The New Biology
Edited by Matthew Rimmer and Alison McLennan
Chapter 6: The 1000 Genomes Project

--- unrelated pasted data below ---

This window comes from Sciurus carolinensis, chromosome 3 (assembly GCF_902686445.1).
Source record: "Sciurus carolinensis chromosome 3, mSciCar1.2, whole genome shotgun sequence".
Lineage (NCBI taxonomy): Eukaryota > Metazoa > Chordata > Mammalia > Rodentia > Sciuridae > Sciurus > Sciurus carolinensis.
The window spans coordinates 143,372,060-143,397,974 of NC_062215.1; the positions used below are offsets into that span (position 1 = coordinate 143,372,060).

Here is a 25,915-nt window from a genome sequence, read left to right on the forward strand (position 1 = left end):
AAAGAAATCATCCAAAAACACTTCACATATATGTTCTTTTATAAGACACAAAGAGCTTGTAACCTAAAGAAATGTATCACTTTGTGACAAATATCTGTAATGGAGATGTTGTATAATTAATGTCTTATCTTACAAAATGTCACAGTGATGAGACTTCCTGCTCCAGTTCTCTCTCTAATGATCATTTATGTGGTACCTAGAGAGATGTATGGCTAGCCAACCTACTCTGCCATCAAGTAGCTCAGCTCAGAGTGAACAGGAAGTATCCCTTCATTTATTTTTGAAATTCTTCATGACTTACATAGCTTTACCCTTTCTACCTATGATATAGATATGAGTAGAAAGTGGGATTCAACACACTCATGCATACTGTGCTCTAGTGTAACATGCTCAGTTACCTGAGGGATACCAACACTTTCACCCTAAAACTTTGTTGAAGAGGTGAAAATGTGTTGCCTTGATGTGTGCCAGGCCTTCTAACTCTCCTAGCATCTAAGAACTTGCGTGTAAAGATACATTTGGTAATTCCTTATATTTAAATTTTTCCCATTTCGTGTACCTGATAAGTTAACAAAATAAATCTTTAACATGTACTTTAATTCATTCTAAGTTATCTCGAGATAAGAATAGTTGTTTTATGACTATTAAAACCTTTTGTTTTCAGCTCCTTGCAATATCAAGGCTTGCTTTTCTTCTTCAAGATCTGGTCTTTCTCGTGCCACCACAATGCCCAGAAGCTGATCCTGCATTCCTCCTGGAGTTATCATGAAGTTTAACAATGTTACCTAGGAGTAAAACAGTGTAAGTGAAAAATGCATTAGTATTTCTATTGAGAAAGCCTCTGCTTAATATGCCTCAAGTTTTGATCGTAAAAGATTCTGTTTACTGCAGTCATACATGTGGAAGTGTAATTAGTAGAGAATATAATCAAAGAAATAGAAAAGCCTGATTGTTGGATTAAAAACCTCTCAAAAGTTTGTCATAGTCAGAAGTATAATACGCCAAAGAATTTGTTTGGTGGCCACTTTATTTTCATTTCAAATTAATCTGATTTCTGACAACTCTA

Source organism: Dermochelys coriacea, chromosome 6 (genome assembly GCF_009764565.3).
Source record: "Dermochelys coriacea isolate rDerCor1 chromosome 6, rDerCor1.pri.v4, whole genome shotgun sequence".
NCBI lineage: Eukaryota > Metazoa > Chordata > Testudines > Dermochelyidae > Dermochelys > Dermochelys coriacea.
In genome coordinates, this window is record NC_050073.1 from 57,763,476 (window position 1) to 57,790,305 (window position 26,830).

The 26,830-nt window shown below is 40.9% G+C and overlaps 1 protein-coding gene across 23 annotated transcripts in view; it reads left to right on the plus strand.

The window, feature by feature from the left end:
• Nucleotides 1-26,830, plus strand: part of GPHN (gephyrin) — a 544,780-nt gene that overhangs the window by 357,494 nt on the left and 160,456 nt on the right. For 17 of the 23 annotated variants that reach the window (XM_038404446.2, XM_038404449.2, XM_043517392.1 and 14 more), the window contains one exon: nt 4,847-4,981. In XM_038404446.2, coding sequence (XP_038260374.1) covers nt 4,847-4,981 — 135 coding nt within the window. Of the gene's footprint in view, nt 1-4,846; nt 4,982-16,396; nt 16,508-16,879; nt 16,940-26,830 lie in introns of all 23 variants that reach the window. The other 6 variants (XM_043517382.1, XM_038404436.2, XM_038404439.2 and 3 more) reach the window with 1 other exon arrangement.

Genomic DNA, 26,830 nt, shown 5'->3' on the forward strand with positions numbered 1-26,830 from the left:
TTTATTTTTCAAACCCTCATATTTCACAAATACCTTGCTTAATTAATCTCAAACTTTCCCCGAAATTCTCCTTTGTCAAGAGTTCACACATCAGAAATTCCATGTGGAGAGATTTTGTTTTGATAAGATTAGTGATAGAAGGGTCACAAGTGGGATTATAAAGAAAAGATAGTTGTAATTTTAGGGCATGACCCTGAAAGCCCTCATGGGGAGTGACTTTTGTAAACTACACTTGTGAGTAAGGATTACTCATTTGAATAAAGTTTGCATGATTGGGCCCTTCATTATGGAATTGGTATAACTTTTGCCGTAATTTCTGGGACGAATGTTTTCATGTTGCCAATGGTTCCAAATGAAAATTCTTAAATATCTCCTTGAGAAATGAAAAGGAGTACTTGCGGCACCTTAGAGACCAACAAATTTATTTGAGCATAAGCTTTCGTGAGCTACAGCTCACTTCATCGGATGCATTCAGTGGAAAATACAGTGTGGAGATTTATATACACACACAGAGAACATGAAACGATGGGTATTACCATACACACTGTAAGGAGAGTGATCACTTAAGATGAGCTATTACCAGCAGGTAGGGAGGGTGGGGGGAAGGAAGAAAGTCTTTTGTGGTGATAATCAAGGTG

Donna M. Gitter Scientiﬁc discourse and progress depend upon the open discussion of ideas and full disclosure of supporting facts.1 This discussion has traditionally occurred through the process of publication, which is the primary means by which scientists achieve recognition for their work.2 Traditionally, researchers published papers that combined in one entity both their ideas and the underlying data. With the advent of large-scale and high-throughput data analyses, however, the creation of scientiﬁc databases replaced the traditional model. Typically, for such data-intensive projects, funding agencies require that all relevant data must be made available on a publicly accessible website at the time of the paper’s publication.3 The Human Genome Project (HGP), completed in 2003, demonstrated to the scientiﬁc community that making data broadly available before publication results in valuable beneﬁts to the public. This is particularly true where there is a community of scientists who can use the data more quickly than the data producers themselves, and in ways not originally anticipated at the outset of the project.4 One successor to the HGP is the 1000 Genomes Project, which provides that project data will be released quickly, prior to publication, into the public domain.5 While the open access approach of the 1000 Genomes Project is the norm for large-scale, publicly funded genomic databases, many smaller projects that likewise produce vast amounts of scientiﬁc data nonetheless do not embrace data sharing. Quite often, researchers involved in ‘small science’, meaning research ‘performed by individual investigators or small...
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